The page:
The base of an upper level trough will be working through the Northern Plains by the evening hours with at least a couple of weak pertubations further south over Kansas and areas north/east providong the dynamics for thunderstorm development. Note the max/min from the NAM indicative of thunderstorm development already occurring.

A combined look at instability and the wind fields shows a good amount of turning to support supercells as the primary storm mode. While lower level winds on the large scale do not appear particularly conducive for tornadoes any boundaries will have the means to create locally more favorable conditions, and thus at least a few tornadoes are possible. Also included below is a sounding for Topeka, KS which shows favorable thermodynamic conditions for large hail, and with a boundary nearby an increase in low level shear indicative of some tornado risk.

Here's a look at the current SPC Severe Weather Outlook for tomorrow.

Sunday, June 12, 2016

Weekend Adventure: A Night at the Races

The highlight of this weekend, beyond more unpacking, organizing, and mowing of the yard, was a Saturday evening at the local race track. Something about a local race track brings primarily friendly folks who'll have a conversation for the entire evening even though it's the first time you've met.

Thunderhill Speedway is a 3/8 mile, high-banked, clay dirt track that features hobby stocks, modifieds, sportmods, and stock car races every Saturday evening. This weekend was also Ladies Night, which meant the entire family cost only $10 for admission. The boys, and the parents, enjoyed the evening of racing and a few bumps, spin outs, and crashes along the way. The night wasn't over until after 11pm, but the late bedtime was worth it for the boys. We will see, but I'm certain we will want to hit up the track for another visit before the summer is over.

Saturday, June 11, 2016

Gotta Have a Little Fun!

Plenty of household work has been done, from cleaning to painting, to repairs and replacing. With all of that going on you need to take a break and have a little fun, after you assemble the fun of course...

Last weekend my wife and I assembled a trampoline for the boys, and my wife, to enjoy.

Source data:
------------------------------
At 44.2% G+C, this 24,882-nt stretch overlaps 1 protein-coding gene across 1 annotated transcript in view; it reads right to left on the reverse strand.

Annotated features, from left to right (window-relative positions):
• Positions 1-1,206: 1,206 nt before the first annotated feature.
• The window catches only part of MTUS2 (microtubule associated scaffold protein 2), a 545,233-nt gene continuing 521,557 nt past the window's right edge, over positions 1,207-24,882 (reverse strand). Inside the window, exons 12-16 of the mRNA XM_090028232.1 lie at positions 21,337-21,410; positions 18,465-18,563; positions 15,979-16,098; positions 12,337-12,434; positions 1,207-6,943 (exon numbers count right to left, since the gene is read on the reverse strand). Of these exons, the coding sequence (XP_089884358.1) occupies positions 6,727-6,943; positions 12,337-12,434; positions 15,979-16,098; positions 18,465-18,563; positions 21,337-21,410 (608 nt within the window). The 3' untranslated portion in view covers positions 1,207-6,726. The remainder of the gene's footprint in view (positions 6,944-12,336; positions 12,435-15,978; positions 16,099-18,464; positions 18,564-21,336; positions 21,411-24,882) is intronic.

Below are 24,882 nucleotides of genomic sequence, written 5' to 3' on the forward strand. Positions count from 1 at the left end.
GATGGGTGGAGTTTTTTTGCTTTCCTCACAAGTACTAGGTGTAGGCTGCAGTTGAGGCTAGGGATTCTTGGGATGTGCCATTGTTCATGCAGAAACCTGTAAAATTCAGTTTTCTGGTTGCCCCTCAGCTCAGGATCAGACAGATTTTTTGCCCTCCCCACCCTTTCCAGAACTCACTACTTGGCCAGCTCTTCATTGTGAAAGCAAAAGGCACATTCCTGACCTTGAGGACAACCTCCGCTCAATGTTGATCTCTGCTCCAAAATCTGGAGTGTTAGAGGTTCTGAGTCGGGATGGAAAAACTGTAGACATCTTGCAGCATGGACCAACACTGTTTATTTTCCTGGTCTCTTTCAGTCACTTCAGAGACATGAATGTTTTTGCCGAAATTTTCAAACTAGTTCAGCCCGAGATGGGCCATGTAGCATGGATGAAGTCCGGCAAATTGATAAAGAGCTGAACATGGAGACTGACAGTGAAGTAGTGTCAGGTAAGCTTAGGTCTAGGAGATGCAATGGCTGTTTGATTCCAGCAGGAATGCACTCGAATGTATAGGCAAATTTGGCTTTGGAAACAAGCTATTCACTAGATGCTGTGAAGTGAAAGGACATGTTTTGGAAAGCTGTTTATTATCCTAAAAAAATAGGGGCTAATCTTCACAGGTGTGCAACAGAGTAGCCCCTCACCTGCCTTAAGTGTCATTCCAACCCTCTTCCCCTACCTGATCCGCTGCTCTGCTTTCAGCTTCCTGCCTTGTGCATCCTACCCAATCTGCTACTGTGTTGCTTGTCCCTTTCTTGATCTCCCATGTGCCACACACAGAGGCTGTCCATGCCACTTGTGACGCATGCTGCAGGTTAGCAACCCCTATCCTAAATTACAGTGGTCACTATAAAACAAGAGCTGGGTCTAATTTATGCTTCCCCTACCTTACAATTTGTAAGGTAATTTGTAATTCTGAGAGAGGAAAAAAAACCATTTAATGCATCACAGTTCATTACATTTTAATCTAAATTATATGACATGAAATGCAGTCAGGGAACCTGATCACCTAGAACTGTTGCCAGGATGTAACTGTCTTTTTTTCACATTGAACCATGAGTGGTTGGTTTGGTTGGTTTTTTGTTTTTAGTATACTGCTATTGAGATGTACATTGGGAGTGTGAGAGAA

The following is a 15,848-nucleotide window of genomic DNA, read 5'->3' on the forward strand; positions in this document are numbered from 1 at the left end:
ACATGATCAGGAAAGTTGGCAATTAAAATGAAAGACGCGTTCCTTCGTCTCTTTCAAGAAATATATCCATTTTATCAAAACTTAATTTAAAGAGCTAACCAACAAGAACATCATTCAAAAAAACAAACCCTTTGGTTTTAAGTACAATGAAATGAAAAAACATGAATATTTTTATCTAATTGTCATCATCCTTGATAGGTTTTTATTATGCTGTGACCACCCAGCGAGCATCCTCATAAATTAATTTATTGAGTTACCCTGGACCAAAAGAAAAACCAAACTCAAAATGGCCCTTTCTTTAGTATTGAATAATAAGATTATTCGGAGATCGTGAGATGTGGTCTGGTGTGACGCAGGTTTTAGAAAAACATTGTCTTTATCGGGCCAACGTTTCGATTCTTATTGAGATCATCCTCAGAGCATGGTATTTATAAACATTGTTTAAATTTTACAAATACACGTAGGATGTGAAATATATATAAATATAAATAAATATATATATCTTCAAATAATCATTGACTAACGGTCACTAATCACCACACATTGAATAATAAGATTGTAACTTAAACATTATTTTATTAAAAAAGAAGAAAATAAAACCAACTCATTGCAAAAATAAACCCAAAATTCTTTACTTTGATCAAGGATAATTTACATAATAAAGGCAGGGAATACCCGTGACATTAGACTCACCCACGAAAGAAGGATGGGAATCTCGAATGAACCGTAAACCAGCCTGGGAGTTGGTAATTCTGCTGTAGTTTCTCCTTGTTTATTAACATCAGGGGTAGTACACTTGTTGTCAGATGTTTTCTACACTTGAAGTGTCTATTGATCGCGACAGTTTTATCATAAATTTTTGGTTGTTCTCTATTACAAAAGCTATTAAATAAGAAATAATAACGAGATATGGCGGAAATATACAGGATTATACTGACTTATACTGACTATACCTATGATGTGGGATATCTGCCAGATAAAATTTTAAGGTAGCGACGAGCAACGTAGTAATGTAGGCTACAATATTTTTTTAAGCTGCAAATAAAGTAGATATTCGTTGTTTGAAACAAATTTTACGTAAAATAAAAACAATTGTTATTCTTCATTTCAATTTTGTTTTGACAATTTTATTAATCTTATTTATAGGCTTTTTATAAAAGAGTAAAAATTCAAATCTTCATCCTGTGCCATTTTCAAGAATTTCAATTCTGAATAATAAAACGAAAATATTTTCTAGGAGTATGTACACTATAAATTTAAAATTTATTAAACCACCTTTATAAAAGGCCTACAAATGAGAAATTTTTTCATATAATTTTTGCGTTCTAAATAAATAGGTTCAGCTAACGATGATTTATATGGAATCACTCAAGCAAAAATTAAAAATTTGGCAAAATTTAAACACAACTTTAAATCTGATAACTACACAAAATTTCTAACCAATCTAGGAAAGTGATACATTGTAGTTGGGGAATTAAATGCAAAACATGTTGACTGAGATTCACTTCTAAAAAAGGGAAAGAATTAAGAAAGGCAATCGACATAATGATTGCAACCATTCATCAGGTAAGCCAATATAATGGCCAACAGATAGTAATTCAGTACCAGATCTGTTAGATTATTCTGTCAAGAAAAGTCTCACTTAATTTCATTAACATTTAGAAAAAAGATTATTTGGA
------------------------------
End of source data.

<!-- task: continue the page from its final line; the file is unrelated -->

And this morning we finished up the assembly of the new basketball hoop for everyone to enjoy! I had a bit of help digging the hole, and the final assembly. It's a nice upgrade from the Little Tikes hoop the boys have been using; and it adjusts from 7.5' to 10' to allow dad to show off the dunking skills.

Thursday, June 9, 2016

Next Big Project: New Roof!

Today's big home improvement project was a new roof (shingles, underlayment, flashing, etc.). Thankfully this project didn't involve any manual labor on my part!

The prior roof had numerous impact marks from hail and deemed in need of replacement by insurance. The new, and upgraded roof? An impact resistant (class 4) and 110 mph rated architectural asphalt shingle. Means the shingles should be able to handle 2" diameter hail and those 110 mph winds without damage! A very necessary upgrade for Kansas in my opinion, and you can often get a decrease in your insurance premium for installing such a roof.

New Roof in Progress

New 'Weathered Wood' colored shingles

Wednesday, June 8, 2016

New Carpet!

New carpet was (finally*) installed today, from near 9am to 2pm with the boys onlooking every step of the way. My wife said our oldest was perfectly happy with the blue padding, and informed one of the installers that he could be done after installing just the pad. There was one hiccup: the supplier forgot to send out pad for the toy room! In the end we were upgraded to a premium foam pad as that is what the installer had in his van. You can definitely feel the difference, and you should for how expensive that pad is.
After it was all said and done, and nap time had past the youngest decided it was comfy enough to sleep on. I think it passed the test.

Kudos to my wife who managed and oversaw the whole operation today while I was attending a training.

* We had originally ordered carpet back on May 20 in hopes of having it installed the first week upon moving in. After multiple confirmations from store employees saying it wouldn't be a problem the installer said that June 8 would be the first date available! 

Tuesday, June 7, 2016

Carpet Removal

This evenings task was carpet and pad removal, alongside hammering back in the staples all over the floor as a result of the previous pad installation. I did manage a bit of help in carrying out pieces.